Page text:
February 7, 2005
Excerpts: Blue Ocean Strategy - Part II
We have developed a tool called the price corridor of the mass to help managers find the right price for an irresistible offer, which, by the way, isnt necessarily the lower price. The tool involves two distinct but interrelated steps.
Step 1: Identify the Price Corridor of the Mass
In setting a price, all companies look first at the products and services that most closely resemble their idea in terms of form. Typically they look at other products and services within their industries. Thats still a necessary exercise, of course, but it is not sufficient to attract new customers. So the main challenge in determining a strategic price is to understand the price sensitivities of those people who will be comparing the new product or service with a host of very different-looking products and services offered outside the group of traditional competitors.
A good way to look outside industry boundaries is to list products and services that fall into two categories: those that take different forms but perform the same function, and those that take different forms and functions but share the same over-arching objective.
Different form, same function. Many companies that create blue oceans attract customers from other industries who use a product or service that performs the same function or bears the same core utility as the new one but takes a very different physical form. In the case of Fords Model T, Ford looked to the horse-drawn carriage. The horse-drawn carriage had the same core utility as the car: transportation for individuals and families. But it had a very different form: a live animal versus a machine. Ford effectively converted the majority of noncustomers of the auto industry, namely customers of horse-drawn carriages, into customers of its own blue ocean by pricing its Model T against horse-drawn carriages and not the cars of other automakers.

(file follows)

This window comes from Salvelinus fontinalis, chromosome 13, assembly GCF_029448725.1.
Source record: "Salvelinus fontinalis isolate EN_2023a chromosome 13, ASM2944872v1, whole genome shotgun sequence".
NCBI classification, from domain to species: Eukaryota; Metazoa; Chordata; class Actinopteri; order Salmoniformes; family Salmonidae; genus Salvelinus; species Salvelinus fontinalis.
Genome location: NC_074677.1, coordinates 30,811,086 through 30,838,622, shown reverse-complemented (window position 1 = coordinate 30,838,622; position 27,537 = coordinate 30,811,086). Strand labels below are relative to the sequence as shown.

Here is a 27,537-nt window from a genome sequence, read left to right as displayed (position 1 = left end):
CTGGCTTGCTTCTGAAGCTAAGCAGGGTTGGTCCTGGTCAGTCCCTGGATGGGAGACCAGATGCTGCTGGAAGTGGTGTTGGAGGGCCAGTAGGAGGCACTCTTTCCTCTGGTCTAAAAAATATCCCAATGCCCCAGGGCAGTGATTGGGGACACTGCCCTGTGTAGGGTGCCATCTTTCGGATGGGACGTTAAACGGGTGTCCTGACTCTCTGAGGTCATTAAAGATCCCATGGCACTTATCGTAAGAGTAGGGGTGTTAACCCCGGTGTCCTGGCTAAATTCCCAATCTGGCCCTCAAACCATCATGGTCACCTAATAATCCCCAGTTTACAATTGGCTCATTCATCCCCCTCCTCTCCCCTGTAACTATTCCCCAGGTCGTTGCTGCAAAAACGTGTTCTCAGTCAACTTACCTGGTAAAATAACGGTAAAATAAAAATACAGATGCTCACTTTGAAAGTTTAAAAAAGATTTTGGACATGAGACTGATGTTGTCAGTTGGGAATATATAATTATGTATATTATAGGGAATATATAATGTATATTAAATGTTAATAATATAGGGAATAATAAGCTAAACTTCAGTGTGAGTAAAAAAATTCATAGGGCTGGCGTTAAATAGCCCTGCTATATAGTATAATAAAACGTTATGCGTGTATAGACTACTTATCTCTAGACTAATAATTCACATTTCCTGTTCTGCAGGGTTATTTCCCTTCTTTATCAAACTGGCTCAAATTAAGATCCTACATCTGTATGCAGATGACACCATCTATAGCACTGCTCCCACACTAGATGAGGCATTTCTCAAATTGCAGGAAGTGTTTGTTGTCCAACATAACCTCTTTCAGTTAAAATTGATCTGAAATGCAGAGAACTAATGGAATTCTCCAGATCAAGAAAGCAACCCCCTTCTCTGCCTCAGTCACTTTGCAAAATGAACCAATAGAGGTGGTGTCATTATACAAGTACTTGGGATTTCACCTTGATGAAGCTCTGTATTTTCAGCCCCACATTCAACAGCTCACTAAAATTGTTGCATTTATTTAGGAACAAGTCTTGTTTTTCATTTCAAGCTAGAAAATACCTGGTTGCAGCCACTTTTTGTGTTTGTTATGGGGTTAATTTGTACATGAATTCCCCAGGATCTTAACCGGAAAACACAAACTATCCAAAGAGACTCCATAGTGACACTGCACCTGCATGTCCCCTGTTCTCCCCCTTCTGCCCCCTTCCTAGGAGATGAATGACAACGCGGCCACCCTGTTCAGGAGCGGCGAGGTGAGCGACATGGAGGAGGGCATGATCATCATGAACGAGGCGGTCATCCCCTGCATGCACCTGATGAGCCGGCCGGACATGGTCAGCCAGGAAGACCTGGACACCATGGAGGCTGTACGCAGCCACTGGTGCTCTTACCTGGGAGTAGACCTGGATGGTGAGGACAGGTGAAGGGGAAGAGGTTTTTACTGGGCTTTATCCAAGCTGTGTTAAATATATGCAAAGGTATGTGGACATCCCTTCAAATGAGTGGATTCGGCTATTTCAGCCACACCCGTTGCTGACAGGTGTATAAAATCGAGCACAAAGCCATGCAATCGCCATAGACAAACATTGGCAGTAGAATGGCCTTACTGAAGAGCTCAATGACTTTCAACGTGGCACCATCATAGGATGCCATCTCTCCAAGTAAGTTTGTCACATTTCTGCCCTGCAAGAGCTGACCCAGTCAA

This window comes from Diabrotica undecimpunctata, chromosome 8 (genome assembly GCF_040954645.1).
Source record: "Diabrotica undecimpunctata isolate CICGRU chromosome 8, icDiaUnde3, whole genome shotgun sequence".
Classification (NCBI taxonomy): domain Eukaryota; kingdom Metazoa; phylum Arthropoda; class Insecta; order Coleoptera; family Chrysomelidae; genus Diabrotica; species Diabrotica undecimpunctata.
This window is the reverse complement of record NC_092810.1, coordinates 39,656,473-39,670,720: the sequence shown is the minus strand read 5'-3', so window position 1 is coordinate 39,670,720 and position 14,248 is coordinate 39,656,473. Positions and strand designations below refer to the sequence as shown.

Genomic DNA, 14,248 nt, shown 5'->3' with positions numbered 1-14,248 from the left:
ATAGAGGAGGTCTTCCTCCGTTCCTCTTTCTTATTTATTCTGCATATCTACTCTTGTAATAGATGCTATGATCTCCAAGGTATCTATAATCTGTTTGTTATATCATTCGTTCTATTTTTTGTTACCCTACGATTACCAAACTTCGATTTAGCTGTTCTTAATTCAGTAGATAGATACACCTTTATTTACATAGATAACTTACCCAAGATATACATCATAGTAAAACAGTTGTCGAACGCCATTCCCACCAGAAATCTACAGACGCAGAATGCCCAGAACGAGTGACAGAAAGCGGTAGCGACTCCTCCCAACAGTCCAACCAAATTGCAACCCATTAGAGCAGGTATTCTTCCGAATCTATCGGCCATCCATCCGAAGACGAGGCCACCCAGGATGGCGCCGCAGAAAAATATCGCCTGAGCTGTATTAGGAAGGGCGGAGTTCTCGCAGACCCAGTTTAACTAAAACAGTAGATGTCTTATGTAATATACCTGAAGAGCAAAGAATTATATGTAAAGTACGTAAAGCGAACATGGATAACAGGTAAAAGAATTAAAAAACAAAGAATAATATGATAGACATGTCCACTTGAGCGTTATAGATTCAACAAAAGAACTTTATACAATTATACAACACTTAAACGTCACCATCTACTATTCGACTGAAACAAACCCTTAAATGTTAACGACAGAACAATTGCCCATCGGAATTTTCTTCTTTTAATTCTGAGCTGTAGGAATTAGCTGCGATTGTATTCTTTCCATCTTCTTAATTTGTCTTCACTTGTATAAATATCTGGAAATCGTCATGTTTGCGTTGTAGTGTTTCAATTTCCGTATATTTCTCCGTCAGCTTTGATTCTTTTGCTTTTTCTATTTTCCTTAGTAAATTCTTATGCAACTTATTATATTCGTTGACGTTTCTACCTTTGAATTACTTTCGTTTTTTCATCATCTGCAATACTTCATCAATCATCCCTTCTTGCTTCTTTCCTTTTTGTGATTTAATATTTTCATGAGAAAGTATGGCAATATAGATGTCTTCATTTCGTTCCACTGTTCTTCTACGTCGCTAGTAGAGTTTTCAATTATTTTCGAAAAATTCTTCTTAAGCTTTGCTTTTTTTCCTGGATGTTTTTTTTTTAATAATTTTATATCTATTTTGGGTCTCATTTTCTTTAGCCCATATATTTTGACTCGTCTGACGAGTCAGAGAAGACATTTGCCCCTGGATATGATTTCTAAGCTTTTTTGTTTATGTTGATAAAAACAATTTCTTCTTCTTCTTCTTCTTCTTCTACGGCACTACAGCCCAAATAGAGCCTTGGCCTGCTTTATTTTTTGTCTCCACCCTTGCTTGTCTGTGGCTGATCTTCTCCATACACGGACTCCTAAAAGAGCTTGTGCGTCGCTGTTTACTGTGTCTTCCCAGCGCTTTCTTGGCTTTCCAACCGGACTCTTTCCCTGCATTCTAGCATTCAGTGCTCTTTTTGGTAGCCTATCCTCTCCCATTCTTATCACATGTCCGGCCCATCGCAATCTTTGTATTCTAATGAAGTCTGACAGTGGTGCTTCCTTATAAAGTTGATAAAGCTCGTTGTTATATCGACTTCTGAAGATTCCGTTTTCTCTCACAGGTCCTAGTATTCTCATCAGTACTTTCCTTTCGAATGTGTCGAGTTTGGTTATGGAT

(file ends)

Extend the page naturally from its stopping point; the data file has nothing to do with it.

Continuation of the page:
In the case of the school lunch catering industry, raising this question led to an interesting insight. Suddenly those parents who make their childrens lunches came into the equation. For many children, parents had the same function: making their childs lunch. But they had a very different form: mom or dad versus a lunch line in the cafeteria.